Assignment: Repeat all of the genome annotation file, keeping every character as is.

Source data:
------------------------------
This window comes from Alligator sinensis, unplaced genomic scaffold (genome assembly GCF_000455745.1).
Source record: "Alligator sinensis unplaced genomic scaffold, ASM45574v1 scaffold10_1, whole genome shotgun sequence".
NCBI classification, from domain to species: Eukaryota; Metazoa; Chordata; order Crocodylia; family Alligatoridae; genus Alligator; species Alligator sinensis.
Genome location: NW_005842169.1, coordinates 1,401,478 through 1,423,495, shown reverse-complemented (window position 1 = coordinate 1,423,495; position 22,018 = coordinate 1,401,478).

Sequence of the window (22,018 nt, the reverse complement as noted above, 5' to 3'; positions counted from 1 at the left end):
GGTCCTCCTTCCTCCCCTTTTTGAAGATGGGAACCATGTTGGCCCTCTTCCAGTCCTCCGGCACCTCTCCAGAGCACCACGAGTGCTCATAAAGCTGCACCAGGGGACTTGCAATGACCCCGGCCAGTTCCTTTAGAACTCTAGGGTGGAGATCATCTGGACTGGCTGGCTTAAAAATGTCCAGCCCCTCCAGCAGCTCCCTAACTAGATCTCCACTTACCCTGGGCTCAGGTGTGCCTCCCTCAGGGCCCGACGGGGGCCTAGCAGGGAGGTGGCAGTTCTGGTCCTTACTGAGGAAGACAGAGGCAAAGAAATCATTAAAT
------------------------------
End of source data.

This window comes from Alligator sinensis, unplaced genomic scaffold (genome assembly GCF_000455745.1).
Source record: "Alligator sinensis unplaced genomic scaffold, ASM45574v1 scaffold10_1, whole genome shotgun sequence".
NCBI classification, from domain to species: Eukaryota; Metazoa; Chordata; order Crocodylia; family Alligatoridae; genus Alligator; species Alligator sinensis.
Genome location: NW_005842169.1, coordinates 1,401,478 through 1,423,495, shown reverse-complemented (window position 1 = coordinate 1,423,495; position 22,018 = coordinate 1,401,478).

Sequence of the window (22,018 nt, the reverse complement as noted above, 5' to 3'; positions counted from 1 at the left end):
GGTCCTCCTTCCTCCCCTTTTTGAAGATGGGAACCATGTTGGCCCTCTTCCAGTCCTCCGGCACCTCTCCAGAGCACCACGAGTGCTCATAAAGCTGCACCAGGGGACTTGCAATGACCCCGGCCAGTTCCTTTAGAACTCTAGGGTGGAGATCATCTGGACTGGCTGGCTTAAAAATGTCCAGCCCCTCCAGCAGCTCCCTAACTAGATCTCCACTTACCCTGGGCTCAGGTGTGCCTCCCTCAGGGCCCGACGGGGGCCTAGCAGGGAGGTGGCAGTTCTGGTCCTTACTGAGGAAGACAGAGGCAAAGAAATCATTAAAT